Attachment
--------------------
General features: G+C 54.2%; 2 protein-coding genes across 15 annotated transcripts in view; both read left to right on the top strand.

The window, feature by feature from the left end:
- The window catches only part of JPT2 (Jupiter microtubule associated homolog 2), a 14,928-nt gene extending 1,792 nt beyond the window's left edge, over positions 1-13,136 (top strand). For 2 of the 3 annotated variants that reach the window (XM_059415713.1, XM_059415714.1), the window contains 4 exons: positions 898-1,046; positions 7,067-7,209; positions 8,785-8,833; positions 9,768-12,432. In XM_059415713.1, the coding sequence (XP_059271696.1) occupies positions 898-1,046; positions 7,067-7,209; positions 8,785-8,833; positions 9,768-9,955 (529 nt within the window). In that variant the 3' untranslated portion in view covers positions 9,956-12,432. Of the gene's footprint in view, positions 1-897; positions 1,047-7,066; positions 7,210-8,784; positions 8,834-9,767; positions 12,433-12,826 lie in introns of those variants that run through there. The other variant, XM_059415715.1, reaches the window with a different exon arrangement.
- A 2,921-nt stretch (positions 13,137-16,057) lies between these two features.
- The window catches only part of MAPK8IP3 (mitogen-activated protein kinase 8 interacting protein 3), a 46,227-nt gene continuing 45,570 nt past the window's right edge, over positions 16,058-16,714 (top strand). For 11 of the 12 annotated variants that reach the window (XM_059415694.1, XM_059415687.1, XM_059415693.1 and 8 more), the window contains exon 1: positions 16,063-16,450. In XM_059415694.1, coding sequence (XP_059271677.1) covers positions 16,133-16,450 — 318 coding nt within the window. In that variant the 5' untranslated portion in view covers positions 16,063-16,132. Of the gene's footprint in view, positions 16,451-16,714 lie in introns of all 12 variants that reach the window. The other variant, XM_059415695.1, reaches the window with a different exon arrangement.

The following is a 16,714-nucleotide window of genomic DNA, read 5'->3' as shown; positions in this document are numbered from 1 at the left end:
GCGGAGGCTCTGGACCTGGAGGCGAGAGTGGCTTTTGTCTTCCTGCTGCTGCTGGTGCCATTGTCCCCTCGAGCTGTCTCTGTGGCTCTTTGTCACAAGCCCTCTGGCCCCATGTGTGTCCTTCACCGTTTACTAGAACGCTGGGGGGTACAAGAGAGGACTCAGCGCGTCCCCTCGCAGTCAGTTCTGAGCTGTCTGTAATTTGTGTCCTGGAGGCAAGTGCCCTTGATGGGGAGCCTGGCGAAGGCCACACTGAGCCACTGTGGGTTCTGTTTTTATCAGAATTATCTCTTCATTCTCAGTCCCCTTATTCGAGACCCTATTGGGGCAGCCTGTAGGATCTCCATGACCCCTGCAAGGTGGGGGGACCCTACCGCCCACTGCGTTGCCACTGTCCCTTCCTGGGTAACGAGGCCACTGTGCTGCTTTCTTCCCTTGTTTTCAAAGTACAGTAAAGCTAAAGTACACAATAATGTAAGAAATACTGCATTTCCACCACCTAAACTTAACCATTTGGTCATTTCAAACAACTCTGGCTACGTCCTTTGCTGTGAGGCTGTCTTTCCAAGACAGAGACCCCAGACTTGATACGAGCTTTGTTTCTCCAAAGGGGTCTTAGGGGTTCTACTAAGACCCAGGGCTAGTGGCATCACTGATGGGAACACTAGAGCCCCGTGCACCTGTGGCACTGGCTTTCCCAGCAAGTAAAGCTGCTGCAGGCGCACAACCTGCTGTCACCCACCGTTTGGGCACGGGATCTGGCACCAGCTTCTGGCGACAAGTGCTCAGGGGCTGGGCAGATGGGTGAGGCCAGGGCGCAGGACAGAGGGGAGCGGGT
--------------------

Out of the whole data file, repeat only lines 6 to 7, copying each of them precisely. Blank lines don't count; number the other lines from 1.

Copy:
The following is a 16,714-nucleotide window of genomic DNA, read 5'->3' as shown; positions in this document are numbered from 1 at the left end:
GCGGAGGCTCTGGACCTGGAGGCGAGAGTGGCTTTTGTCTTCCTGCTGCTGCTGGTGCCATTGTCCCCTCGAGCTGTCTCTGTGGCTCTTTGTCACAAGCCCTCTGGCCCCATGTGTGTCCTTCACCGTTTACTAGAACGCTGGGGGGTACAAGAGAGGACTCAGCGCGTCCCCTCGCAGTCAGTTCTGAGCTGTCTGTAATTTGTGTCCTGGAGGCAAGTGCCCTTGATGGGGAGCCTGGCGAAGGCCACACTGAGCCACTGTGGGTTCTGTTTTTATCAGAATTATCTCTTCATTCTCAGTCCCCTTATTCGAGACCCTATTGGGGCAGCCTGTAGGATCTCCATGACCCCTGCAAGGTGGGGGGACCCTACCGCCCACTGCGTTGCCACTGTCCCTTCCTGGGTAACGAGGCCACTGTGCTGCTTTCTTCCCTTGTTTTCAAAGTACAGTAAAGCTAAAGTACACAATAATGTAAGAAATACTGCATTTCCACCACCTAAACTTAACCATTTGGTCATTTCAAACAACTCTGGCTACGTCCTTTGCTGTGAGGCTGTCTTTCCAAGACAGAGACCCCAGACTTGATACGAGCTTTGTTTCTCCAAAGGGGTCTTAGGGGTTCTACTAAGACCCAGGGCTAGTGGCATCACTGATGGGAACACTAGAGCCCCGTGCACCTGTGGCACTGGCTTTCCCAGCAAGTAAAGCTGCTGCAGGCGCACAACCTGCTGTCACCCACCGTTTGGGCACGGGATCTGGCACCAGCTTCTGGCGACAAGTGCTCAGGGGCTGGGCAGATGGGTGAGGCCAGGGCGCAGGACAGAGGGGAGCGGGT